WASHINGTON — President Barack Obama went for the defining television shot in Iraq and got it: pictures of hundreds of U.S. troops cheering wildly as he told them it was time for the Iraqis to take charge of their own future.
The war zone photo opportunity produced a stunning show of appreciation for Obama from military men and women who have made great sacrifices, many serving repeated tours in a highly unpopular war.
The televised outpouring of affection probably will prove critical to the credibility of a new commander in chief as he tries to sell U.S. warriors and the American public on the grim prospects now facing them in Afghanistan.
Obama has pledged tens of thousands more American forces for Afghanistan to make good on a campaign promise to intensify the fight against the resurgent Taliban and its al-Qaida allies hiding in the mountainous border with Pakistan.
Even as U.S. troops return from Iraq, many eventually will find themselves headed to Afghanistan. And the peace dividend that accrues with the end of the Iraq war probably will be eaten up by the intensified U.S. effort in a nation known as the graveyard of empires.
The cost of the Afghanistan war will fall to American taxpayers who already have seen billions laid out to save the crippled U.S. financial sector even as they cope with the severest economic recession in more than half a century. Obama will need all his political finesse to put Americans at ease with spending billions more for a war in a distant land.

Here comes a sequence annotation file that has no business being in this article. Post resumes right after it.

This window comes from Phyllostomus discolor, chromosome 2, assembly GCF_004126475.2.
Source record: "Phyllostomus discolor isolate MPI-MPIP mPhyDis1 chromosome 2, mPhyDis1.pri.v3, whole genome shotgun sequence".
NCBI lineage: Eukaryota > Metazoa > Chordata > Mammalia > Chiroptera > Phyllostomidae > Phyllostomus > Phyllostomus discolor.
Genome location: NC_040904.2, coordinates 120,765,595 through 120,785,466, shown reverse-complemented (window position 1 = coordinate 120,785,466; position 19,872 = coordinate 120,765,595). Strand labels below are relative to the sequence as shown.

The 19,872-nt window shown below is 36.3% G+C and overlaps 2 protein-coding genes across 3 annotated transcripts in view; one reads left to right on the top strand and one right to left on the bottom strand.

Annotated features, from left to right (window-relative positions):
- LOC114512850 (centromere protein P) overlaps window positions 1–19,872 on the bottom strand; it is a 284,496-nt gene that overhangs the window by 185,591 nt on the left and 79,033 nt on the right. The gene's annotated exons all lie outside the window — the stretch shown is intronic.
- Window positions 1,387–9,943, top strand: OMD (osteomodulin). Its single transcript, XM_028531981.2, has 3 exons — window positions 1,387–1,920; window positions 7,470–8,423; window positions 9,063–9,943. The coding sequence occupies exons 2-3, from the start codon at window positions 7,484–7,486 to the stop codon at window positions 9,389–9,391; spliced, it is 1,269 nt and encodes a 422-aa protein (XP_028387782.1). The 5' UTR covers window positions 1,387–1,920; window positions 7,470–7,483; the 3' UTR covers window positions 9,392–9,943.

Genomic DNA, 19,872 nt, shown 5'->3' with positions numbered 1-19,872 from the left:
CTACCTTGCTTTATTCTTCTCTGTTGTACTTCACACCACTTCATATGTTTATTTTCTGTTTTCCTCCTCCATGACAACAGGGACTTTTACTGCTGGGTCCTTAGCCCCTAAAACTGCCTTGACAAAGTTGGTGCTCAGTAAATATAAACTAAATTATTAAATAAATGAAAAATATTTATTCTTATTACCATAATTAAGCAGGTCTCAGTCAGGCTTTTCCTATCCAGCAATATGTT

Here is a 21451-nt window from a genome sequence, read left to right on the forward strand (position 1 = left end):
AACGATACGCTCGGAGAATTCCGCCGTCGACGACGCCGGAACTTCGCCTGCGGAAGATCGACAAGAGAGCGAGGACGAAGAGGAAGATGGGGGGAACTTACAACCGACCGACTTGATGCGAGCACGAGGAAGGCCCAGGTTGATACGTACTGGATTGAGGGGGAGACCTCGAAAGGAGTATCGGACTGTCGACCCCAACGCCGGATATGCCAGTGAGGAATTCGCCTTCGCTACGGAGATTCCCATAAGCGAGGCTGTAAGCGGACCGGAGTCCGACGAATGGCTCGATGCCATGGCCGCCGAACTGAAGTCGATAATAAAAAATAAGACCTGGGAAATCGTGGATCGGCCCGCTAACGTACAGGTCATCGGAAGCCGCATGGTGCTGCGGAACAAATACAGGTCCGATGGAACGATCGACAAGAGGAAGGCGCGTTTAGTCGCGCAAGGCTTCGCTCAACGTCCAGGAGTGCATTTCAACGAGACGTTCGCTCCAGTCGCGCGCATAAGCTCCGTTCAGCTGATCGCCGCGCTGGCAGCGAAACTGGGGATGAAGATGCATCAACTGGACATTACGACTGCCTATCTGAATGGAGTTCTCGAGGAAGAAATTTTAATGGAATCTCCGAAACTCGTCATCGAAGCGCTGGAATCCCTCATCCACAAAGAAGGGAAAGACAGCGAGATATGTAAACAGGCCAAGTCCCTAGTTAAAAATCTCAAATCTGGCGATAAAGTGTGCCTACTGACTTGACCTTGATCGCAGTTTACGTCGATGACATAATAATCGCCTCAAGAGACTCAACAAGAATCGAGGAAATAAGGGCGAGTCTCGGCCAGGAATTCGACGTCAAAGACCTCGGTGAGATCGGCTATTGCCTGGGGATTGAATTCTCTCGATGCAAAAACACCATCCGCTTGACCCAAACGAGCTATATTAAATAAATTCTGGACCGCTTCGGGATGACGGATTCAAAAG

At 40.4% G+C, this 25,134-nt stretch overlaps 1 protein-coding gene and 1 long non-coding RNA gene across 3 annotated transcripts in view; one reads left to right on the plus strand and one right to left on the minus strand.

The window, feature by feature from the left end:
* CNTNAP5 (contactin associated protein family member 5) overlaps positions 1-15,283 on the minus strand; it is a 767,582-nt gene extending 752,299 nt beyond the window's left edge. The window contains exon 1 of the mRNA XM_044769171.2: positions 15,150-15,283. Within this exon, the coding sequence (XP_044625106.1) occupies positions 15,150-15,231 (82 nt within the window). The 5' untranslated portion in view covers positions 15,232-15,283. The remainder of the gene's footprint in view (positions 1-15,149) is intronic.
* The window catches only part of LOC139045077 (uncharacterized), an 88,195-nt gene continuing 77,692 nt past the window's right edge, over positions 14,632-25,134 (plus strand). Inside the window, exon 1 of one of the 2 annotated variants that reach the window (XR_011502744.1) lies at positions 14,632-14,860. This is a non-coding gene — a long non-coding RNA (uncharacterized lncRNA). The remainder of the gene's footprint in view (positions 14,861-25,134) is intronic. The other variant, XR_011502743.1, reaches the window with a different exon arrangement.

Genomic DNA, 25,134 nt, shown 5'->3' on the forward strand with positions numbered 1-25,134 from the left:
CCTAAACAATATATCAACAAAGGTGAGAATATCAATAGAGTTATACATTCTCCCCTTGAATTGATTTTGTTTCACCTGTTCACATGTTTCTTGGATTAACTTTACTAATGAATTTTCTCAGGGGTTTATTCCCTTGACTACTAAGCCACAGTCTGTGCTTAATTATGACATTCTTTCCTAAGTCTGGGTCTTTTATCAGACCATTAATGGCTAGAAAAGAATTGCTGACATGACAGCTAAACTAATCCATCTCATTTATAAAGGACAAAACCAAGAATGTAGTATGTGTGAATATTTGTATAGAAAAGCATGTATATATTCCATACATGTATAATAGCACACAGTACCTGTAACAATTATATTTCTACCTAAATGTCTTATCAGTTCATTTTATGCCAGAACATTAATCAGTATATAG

Throughout his run for the presidency, Obama set himself apart as a strong opponent to the Iraq war. He declared Iraq had forced the United States to take its eye off the real dangers in Afghanistan, where Osama bin Laden is believed to have plotted the Sept. 11, 2001, terror attacks.
The president's unannounced stop in battle-scarred Iraq capped a talky, fence-mending sojourn through Europe where the new president, warmly received by the European people, sought to plant seeds of improved relations with standoffish governments.
At Baghdad's Camp Victory, however, assembled U.S. forces mobbed Obama, snapping pictures and stretching out their arms for a handshake with the commander in chief who personally brought the message that they had "performed brilliantly" in a job that was nearly done.
"It is time for us to transition to the Iraqis. They need to take responsibility for their country," Obama told a cheering crowd more reminiscent of adoring campaign supporters than soldiers meeting with their president.
Obama's journey to Iraq raised the question of why he chose to visit a war that is ending rather than Afghanistan, where the fight promises to drag on for years.
Logistics, more than likely, held sway. Flying in from Istanbul in neighboring Turkey added about half a day to Obama's absence from Washington. A journey to Afghanistan, far to the east, would have delayed the president's return for at least a full day. Beyond that, Obama's team was no doubt banking on a more glowing reception from troops who see the end in sight.
Obama's reception as the president who is ending the highly unpopular Iraq war could not have contrasted more starkly with the staid, set-piece visits by the conflict's author, former President George W. Bush.
On his last visit, Bush had to duck as a local journalist threw his shoes at the former president during a news conference with Prime Minister Nouri al-Maliki. The videotape continues to play repeatedly on cable television, interspersed for contrast with Obama working the crowd of 600 troops who assembled for a warmest of welcomes for a president who is sending them home.
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